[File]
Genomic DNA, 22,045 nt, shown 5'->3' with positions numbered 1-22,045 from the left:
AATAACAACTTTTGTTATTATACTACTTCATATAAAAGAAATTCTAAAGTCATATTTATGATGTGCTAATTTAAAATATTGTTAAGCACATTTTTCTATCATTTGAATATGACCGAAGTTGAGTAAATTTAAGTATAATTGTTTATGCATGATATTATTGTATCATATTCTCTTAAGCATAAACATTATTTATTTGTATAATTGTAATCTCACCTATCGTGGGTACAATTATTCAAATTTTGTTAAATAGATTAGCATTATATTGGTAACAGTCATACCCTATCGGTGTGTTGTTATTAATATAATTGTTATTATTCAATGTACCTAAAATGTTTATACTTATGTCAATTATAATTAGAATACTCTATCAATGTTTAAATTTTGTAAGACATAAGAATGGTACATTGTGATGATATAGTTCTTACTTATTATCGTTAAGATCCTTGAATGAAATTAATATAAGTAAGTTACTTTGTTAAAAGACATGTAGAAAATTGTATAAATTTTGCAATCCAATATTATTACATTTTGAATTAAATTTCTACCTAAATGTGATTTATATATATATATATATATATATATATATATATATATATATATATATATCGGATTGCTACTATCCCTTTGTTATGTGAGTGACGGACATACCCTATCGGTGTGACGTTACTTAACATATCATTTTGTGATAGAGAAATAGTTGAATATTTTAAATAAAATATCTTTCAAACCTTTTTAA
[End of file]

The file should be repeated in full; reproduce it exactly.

Genomic DNA, 22,045 nt, shown 5'->3' with positions numbered 1-22,045 from the left:
AATAACAACTTTTGTTATTATACTACTTCATATAAAAGAAATTCTAAAGTCATATTTATGATGTGCTAATTTAAAATATTGTTAAGCACATTTTTCTATCATTTGAATATGACCGAAGTTGAGTAAATTTAAGTATAATTGTTTATGCATGATATTATTGTATCATATTCTCTTAAGCATAAACATTATTTATTTGTATAATTGTAATCTCACCTATCGTGGGTACAATTATTCAAATTTTGTTAAATAGATTAGCATTATATTGGTAACAGTCATACCCTATCGGTGTGTTGTTATTAATATAATTGTTATTATTCAATGTACCTAAAATGTTTATACTTATGTCAATTATAATTAGAATACTCTATCAATGTTTAAATTTTGTAAGACATAAGAATGGTACATTGTGATGATATAGTTCTTACTTATTATCGTTAAGATCCTTGAATGAAATTAATATAAGTAAGTTACTTTGTTAAAAGACATGTAGAAAATTGTATAAATTTTGCAATCCAATATTATTACATTTTGAATTAAATTTCTACCTAAATGTGATTTATATATATATATATATATATATATATATATATATATATATATATATATCGGATTGCTACTATCCCTTTGTTATGTGAGTGACGGACATACCCTATCGGTGTGACGTTACTTAACATATCATTTTGTGATAGAGAAATAGTTGAATATTTTAAATAAAATATCTTTCAAACCTTTTTAA